MacDonald finds one of the big advances is that, “Much of the equipment that we’ve been able to adapt to use for our benefit, most started as human-related. We’ve been lucky that they’ve been able to improve the human side of things like ultrasound. The machines are getting better, and we can see much deeper than we used to. We’re constantly learning and being able to help. Things that maybe three or four years ago we weren’t able to help—we’re able to assist them now.”
Brown agrees, noting that one of the pieces of equipment they hope to acquire is a standing CT to enable the vets to get a standing image of a horse’s head. Currently they’re relying on radiographs and “sometimes making a small hole to put an endoscope in so you can identify teeth and put two and two together. With a standing CT, we’d have the luxury of all that information without being invasive. That would be a good step forward for some of the things I do.”
Brown also sees exciting things coming from some of the research being carried out in other areas of veterinary medicine. “One of the hot topics at the moment is regenerative medicine. That’s pretty exciting to me and to the folks who are involved in that. There are a lot of things to work out in that area, but if some of the things they’re planning to do in the future, if they can actually bring them to reality, that’d be pretty big.”
Brown hopes that some of those advances will allow better treatment options for new problems they’re able to diagnose. “Our ability to diagnose problems, particularly in the feet with MRI has dramatically improved. But we still don’t have the equivalent treatments to resolve the problems we’re finding. Dr. Barrett (the Theodora Ayer Randolph professor of equine surgery at the EMC), who is at the forefront of the regenerative medicine research, is excited with this stuff and where they’re trying to get it to go.”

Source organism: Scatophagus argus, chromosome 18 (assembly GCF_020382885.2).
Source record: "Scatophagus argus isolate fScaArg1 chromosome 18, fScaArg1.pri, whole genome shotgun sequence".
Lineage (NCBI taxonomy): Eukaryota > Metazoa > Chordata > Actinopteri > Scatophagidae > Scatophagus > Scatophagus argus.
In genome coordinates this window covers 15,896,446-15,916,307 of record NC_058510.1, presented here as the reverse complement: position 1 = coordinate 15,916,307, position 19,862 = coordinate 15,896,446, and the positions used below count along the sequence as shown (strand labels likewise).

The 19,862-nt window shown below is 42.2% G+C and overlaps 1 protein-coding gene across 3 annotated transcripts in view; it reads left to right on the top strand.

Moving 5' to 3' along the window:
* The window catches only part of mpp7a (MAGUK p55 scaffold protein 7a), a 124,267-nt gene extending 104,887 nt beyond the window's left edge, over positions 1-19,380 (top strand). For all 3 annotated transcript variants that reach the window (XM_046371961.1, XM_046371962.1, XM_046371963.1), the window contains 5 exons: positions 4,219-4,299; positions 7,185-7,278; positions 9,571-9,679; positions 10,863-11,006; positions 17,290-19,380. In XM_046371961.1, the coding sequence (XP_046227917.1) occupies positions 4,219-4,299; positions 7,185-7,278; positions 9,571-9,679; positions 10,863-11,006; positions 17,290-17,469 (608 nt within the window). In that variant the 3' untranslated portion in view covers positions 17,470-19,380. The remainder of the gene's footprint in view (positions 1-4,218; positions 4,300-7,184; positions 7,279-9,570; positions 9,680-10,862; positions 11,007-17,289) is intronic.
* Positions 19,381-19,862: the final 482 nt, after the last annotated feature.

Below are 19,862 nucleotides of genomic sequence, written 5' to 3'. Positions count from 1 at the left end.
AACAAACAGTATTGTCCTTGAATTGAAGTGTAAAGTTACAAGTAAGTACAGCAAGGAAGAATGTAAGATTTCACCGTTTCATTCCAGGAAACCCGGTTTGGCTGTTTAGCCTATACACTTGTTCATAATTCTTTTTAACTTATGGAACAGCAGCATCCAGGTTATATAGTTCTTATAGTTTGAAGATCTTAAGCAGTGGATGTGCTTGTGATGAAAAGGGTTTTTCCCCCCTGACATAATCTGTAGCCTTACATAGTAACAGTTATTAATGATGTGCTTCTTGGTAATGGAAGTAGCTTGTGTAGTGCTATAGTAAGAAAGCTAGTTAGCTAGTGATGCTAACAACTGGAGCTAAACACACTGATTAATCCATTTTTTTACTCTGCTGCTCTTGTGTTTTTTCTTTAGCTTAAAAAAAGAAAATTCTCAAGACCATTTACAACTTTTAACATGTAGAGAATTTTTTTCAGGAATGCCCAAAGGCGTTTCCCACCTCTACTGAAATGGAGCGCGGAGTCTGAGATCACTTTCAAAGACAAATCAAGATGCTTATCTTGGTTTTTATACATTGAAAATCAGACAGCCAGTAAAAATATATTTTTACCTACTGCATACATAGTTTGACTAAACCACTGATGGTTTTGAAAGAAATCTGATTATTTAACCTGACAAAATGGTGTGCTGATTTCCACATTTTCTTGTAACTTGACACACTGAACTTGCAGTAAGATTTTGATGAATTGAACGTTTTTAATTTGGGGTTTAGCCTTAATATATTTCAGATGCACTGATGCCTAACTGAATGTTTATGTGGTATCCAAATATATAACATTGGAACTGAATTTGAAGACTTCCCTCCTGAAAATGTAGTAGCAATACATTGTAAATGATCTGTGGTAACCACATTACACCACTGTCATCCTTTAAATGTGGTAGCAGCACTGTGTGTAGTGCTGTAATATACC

Regenerative medicine is one of several areas of research at the school. According to the EMC website, “Research faculty at the center have played key roles in the development of pharmaceutical treatments for gastric ulcers, as well as advances in laser surgery, joint disease and treatments for lameness, colic, tendon and ligament injury, and antibiotic therapy.”
The combination of research and clinical aspects of the hospital work very much in favor of the patient, and Brown is quite happy to acknowledge the somewhat unique situation. “We’re a hybrid between a university and a private practice. We do typical university roles in teaching and clinical instruction, but we’re very patient focused. We see horses every day, and have a fairly high caseload. Treating horses. That’s what we’re here to do.”
If you’d like further information on the Marion duPont Scott Equine Medical Center, please visit its website at www.VetMed.VT.edu/emc.